British Literature is recommended for grades 9 through 12. Reading material needs to be obtained elsewhere. Some of the literary works to be read are Beowulf, selections from The Canterbury Tales, Paradise Lost, Gulliver’s Travels, Pride and Prejudice, Jane Eyre, Animal Farm, Alice in Wonderland, selections from Father Brown mysteries, The Hobbit, and Screwtape Letters. Brief introductory material is included for each literary work. Review and thought questions are provided for the entire work or by chapters or sections. These are followed by a “Writing Refinement” assignment for each work. Most of these writing assignments will not take much time, but a few require fairly extensive research and writing.
At the beginning of this book is more information on literary devices than is found in the other guides. Students also learn about sentence patterns, source citations, analyzing influences, comparison and contrast, and identifying possible “critical lenses” of authors (e.g., Marxist, Feminist, Mulitculturalist). There is also a Literary Analysis Glossary that defines key terms students should know; these terms are then bolded throughout the guide.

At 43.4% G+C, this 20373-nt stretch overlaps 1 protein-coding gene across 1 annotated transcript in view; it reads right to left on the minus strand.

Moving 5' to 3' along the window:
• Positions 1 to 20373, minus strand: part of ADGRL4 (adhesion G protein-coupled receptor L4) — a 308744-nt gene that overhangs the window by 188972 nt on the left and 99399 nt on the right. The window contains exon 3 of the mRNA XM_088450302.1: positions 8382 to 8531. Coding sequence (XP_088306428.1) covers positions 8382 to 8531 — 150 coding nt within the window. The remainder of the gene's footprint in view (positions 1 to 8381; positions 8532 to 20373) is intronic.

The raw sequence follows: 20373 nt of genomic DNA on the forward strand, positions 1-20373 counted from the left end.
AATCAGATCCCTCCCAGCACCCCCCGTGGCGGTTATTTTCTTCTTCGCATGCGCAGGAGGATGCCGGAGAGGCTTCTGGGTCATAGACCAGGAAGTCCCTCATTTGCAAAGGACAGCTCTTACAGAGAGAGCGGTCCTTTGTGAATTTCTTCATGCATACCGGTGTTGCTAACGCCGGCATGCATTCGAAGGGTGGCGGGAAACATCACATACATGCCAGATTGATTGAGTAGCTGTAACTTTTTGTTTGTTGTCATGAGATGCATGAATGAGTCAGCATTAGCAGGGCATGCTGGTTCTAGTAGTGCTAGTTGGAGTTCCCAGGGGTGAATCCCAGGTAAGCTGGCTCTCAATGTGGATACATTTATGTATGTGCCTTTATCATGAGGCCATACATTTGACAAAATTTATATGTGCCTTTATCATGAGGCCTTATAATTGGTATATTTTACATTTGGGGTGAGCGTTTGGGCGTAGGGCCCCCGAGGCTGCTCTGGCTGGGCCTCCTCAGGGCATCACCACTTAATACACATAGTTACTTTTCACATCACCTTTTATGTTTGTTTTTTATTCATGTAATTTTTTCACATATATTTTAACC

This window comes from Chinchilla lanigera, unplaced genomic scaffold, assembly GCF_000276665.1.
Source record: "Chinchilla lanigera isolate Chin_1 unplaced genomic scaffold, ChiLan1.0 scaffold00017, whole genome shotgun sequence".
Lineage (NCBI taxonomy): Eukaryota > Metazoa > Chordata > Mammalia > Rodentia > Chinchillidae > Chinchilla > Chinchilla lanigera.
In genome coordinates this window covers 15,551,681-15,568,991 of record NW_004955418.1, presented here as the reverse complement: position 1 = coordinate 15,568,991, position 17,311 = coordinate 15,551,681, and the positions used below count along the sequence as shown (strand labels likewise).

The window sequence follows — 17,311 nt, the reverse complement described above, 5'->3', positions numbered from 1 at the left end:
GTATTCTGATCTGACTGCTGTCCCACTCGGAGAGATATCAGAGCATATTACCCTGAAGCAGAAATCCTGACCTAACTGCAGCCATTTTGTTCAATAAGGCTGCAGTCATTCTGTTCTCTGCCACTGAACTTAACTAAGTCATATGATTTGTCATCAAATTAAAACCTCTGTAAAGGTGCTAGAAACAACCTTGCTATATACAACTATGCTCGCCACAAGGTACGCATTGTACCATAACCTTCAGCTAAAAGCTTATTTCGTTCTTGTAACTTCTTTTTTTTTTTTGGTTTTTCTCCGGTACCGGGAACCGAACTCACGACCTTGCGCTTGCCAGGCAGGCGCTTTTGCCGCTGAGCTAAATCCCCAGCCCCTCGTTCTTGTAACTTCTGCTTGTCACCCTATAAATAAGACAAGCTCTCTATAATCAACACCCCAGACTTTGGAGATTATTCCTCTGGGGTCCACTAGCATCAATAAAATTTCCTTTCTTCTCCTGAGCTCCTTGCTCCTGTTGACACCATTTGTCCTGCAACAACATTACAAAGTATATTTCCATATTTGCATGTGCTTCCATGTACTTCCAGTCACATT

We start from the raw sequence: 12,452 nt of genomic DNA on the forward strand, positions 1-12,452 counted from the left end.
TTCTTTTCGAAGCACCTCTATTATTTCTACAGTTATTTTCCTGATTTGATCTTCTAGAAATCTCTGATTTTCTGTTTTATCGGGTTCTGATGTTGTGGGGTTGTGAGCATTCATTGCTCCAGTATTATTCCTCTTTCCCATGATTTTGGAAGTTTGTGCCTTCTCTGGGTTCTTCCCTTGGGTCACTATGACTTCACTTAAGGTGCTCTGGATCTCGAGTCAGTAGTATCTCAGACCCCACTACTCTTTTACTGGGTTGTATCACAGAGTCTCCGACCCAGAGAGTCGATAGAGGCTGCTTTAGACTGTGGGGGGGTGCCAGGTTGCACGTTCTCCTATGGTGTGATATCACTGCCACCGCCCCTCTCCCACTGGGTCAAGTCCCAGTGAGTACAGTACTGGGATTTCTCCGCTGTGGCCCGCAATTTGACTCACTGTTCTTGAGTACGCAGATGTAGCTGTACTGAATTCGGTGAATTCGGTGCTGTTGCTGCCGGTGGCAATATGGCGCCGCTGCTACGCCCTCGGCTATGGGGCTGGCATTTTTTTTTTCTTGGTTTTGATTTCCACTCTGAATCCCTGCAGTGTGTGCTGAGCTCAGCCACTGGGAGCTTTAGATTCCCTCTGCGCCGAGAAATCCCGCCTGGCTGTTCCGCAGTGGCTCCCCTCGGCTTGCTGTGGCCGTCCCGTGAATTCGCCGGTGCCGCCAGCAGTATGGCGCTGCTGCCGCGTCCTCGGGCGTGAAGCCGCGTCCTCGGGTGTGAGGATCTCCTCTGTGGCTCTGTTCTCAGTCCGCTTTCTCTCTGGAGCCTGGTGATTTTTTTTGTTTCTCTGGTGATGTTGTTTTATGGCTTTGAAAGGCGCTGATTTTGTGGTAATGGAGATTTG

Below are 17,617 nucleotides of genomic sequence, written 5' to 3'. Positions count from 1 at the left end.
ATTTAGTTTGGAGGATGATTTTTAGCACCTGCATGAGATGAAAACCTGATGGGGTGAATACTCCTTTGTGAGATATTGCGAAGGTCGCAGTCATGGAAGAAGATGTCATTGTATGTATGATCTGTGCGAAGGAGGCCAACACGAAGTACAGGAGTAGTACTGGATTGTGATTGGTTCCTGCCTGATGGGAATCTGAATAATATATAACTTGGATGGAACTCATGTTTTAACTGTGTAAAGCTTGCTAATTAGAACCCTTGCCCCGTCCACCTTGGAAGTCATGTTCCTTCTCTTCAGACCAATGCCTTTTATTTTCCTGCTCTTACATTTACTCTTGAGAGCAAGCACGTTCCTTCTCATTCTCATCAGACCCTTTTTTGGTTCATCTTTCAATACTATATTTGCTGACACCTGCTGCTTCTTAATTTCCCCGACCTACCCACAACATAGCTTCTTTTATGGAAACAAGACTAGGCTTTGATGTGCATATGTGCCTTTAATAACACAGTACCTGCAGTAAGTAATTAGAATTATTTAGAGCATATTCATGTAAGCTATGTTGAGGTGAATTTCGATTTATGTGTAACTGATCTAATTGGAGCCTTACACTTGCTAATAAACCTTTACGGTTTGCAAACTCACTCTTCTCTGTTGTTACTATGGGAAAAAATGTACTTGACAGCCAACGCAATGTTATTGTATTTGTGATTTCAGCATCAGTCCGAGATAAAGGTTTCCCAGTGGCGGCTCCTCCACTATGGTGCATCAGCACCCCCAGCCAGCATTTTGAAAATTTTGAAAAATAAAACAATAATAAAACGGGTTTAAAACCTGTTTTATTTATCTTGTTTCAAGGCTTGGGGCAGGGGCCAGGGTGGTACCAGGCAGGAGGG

These courses, with the exception of the American Documents course, might each serve as a complete course for a year (or two years for Children’s Literature). Those wishing to implement a classical approach to education and willing to invest the time to read the literary works should enjoy the results as they learn and discuss with their children.